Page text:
Cheyenne Botanic Gardens : Past Gardening Tips From our News Page

The importance of sharp mower blades

A lawn mower with dull blades may be causing your grass to have brown tips. Dull bladed lawn mowers also use 20% more gasoline, spewing out more pollution. Full blades also make your mower harder to push. Small engine shops often specialize in blade sharpening or if you are handy, you can try to sharpen the blades yourself. Learn how to sharpen your own blades here.

If your mower blades are really dinged up, then it is time to replace them.

Q. & A. Hardy Roses

RoseGarden4Q.  Last year I planted 4 hybrid rose buses in a sheltered spot on the south side of my ranch house and found that they all died last winter even though I mulched them carefully with a round cylinder of wire filled with straw and leaves. Can you advise me on hardy varieties to plant and where I can get such plants?

A.   With many of the grafted hybrid roses it doesn’t matter how well you treat them- they are simply not very hardy for our tough winters (not to mention tough springs and falls too). (more…)

Best place for a tree?

IMG_4703Q.     What should people look for in a good planting site for trees?

•      Don’t plant evergreens to the south side of the home as they will block the winter sun.

•      Look up! Don’t plant under house eaves or under a power line.

•      Imagine a big tree- trees grow- don’t block a window or a good view. Don’t plant too close to your house.

•      Block out negatives in the landscape such as wind, noise, neighbors, busy roadways.

•      Select hardy trees for your area- beware of big box stores selling non-hardy trees. Check with this list.

•      Save your money- you don’t have to buy the largest trees. Smaller, cheaper trees suffer less transplant shock and often catch up to the more expensive trees in a few years.

•      Don’t plant all the same tree variety – diversity is good and protects you from tree pests.

•      Mix it up – plant the fast growing trees with the longer-lived, slower growing trees

•      Plant at least one tree once a year- either in your yard or plant one for friends and family. Leave a legacy!

Growing calendula

The annual flower calendula likes the cool night temps of the High Plains. With hues of calendulaorange to yellow, it resembles a daisy or marigold, depending upon the type grown. It can be sown directly from seed right now, or occasionally found as a bedding plant. Don’t be surprised if it reseeds each year. It likes full to part sun and reaches 18″ in height.

Calendula does best in full to partial sun. The flower is edible and often added to salads. Skin creams often contain extracts of calendula flowers, as it has anti-inflammatory properties.

Garden trends

The Garden Media Group recently released their analysis of rising trends in the home garden. Here are some of the trends:
Pots are getting larger, succulent plants like hen and chicks along with cacti, suitable for both outside and inside as houseplants are big with gardeners.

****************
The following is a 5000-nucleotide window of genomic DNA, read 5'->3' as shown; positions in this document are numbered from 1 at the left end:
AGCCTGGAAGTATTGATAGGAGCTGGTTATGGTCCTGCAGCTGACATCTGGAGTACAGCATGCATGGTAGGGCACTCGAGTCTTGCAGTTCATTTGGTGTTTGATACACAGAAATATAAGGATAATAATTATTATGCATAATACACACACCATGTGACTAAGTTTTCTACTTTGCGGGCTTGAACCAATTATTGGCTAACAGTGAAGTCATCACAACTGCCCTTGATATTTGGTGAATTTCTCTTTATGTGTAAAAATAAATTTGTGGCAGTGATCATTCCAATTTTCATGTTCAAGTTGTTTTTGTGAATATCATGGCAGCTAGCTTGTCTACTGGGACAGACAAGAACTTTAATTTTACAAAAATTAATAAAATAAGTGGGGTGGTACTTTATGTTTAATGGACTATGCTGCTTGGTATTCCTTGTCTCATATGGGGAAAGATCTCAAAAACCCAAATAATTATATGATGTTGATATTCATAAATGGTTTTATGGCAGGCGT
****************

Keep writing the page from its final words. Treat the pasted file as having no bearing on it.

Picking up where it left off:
Small fruit trees and berries are gaining in popularity. And finally, unstyled outdoor spaces that look wild and natural are becoming preferred over highly manicured landscapes.
Many of our local and regional garden centers are reporting that for those with little kids, fairy gardens are popular and supplies for creating such a garden are growing with this new interest.

Looking for some unique hen and chicks? Check out this catalog:

Summer weather predictions

The Old Farmers’ Almanac was spot on with their winter forecast. Click here to see what is in store for Summer.

Daily Hail Forecast

This is a great site for a quick glance at our chance for hail each day. Spring and Summer is when hail is frequent and devastating.

Click here to view a short video of one of two devastating hail storms in 2011

Hail Forecaster

This is a great site for a quick glance at our chance for hail each day. Spring and Summer is when hail is frequent and devastating.

Click here to view short video of one of two devastating hail storms in 2011.

What is our garden zone?

A lot of plants are sold by USDA “Plant Hardiness Zones,” so that we can more easily choose the appropriate plants for our climate. The USDA has long published a map that lays out zones across the United States and the lower the number the colder the zone.

In a new map, updated a few years ago, Cheyenne was moved from Zone 4 to a warmer Zone 5. However, we recommend that people stick to Zone 4, as the USDA mainly looks at winter temperatures and the map does not take into account other factors like wind, altitude, and precipitation. Many Zone 5 plants still have a difficult time surviving here.

Organic fertilizers

Q. Why use organic fertilizers?

A. Organic fertilizers are slower to release their nutrients so less ends up in the ground water and more fertilizer ends up helping your plants. They also are great at helping to promote beneficial soil microbes which in-turn helps you plants to thrive.

Q. Organic fertilizers are more expensive in than the traditional chemical based fertilizers. Is there any way to economize on using organic fertilizers?alfalfapellets

A. A great organic based fertilizer can be found at your local feed store. Both alfalfa pellets or meal make a great fertilizer. Alfalfa is high in nitrogen as well as other needed nutrients. Vegetables and flower beds need 2 to 5 pounds of alfalfa to every 100 square feet dug into the top 6 inches before planting. Add 3/4 cup of either alfalfa meal or pellets to each rose plant in April and early May.

You can also use pre-bagged or found well-decomposed chicken, sheep or cow manure, but don’t add more than an inch of this as it burns readily. We don’t recommend using horse manure as it has the potential of having a lot of weed seeds that will then germinate in your garden.

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